A survey made by RICS in 2016 showed the gender pay gap is not improving, it’s widening. In 2015 men on average earned £7,000 more a year to women, in 2016 it went up to £11,000. This is due to men holding more leadership positions compared to women in the industry. Due to the lack of progress for women in construction, it has become a deterrent to those who want to advance therefore fuelling the issue of the lack of women leaders.
What can we do? Again, it comes down to awareness, Randstad found 43% of businesses do not monitor the difference between men and women’s pay. Companies need to be more transparent about the gender pay gap in their workforce and work out strategies on how to rectify this.
Changing perception and reducing stigma
Keepmoat conducted a survey on 1,000 adults between the ages of 16-25, 80% of whom were female. The survey showed that 21% of men interviewed would consider a career in construction, but only 13% of women would. 29% of the women interviewed thought that industry was all site-based and saw that as a deterrent.
A stigma is attached to the construction industry. From a young age, people have the impression that the construction industry is only physically demanding and all hands-on work. Throughout education, students are not made aware of the opportunities made available through construction.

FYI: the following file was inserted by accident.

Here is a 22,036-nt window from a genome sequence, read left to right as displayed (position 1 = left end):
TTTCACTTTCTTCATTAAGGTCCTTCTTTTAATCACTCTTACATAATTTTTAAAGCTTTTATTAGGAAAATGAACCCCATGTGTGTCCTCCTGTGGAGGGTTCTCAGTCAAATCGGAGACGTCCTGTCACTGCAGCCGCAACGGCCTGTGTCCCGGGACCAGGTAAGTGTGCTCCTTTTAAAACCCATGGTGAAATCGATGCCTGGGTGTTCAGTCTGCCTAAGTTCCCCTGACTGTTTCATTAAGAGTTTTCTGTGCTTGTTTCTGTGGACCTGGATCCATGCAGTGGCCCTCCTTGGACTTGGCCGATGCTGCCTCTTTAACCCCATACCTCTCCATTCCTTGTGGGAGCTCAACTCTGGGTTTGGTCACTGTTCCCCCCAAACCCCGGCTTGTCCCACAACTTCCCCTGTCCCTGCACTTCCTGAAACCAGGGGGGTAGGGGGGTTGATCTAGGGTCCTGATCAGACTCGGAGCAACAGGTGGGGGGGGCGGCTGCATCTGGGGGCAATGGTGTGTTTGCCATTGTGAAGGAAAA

- health and safety
- construction management
- site inspection
…are all potential career routes that are available that people may not be aware of. Only 22% of construction companies work in schools to help to answer questions about the industry and encourage people to consider it as a potential career path.
The industry needs to do more to highlight the opportunities available for women to reach managerial or director levels. 52% responded that they felt “learning about women in management” made a job construction more appealing. If that isn’t a reason to raise awareness of the opportunities available, what is?
Unfortunately, construction carries other, more unsavoury stigmas. A survey by Randstad revealed 31% of women surveyed had been subjected to inappropriate comments or behaviour from male colleagues. Many people see construction as male-dominated and filled with “lad culture”. Woman feel that they may be subjected to derogatory behaviour from colleagues. Although in today’s climate a team built of people from a range of different cultures and genders is seen as a good thing, the old-fashioned wolf whistling and outdated behaviour towards women is still there.
Strategy for change in gender equality
To really tackle the issue, a clear strategy needs to be put in place for all construction companies to follow. 74% of women in Randstad’s survey were not in any women in construction initiatives that will help them progress to senior positions. This highlights the need for more programmes to help encourage women to get involved. Balfour Beatty has recently introduced an initiative that supports women through career breaks for childcare. They urge other companies to work together as an industry to do a similar thing.Back to News View Our Courses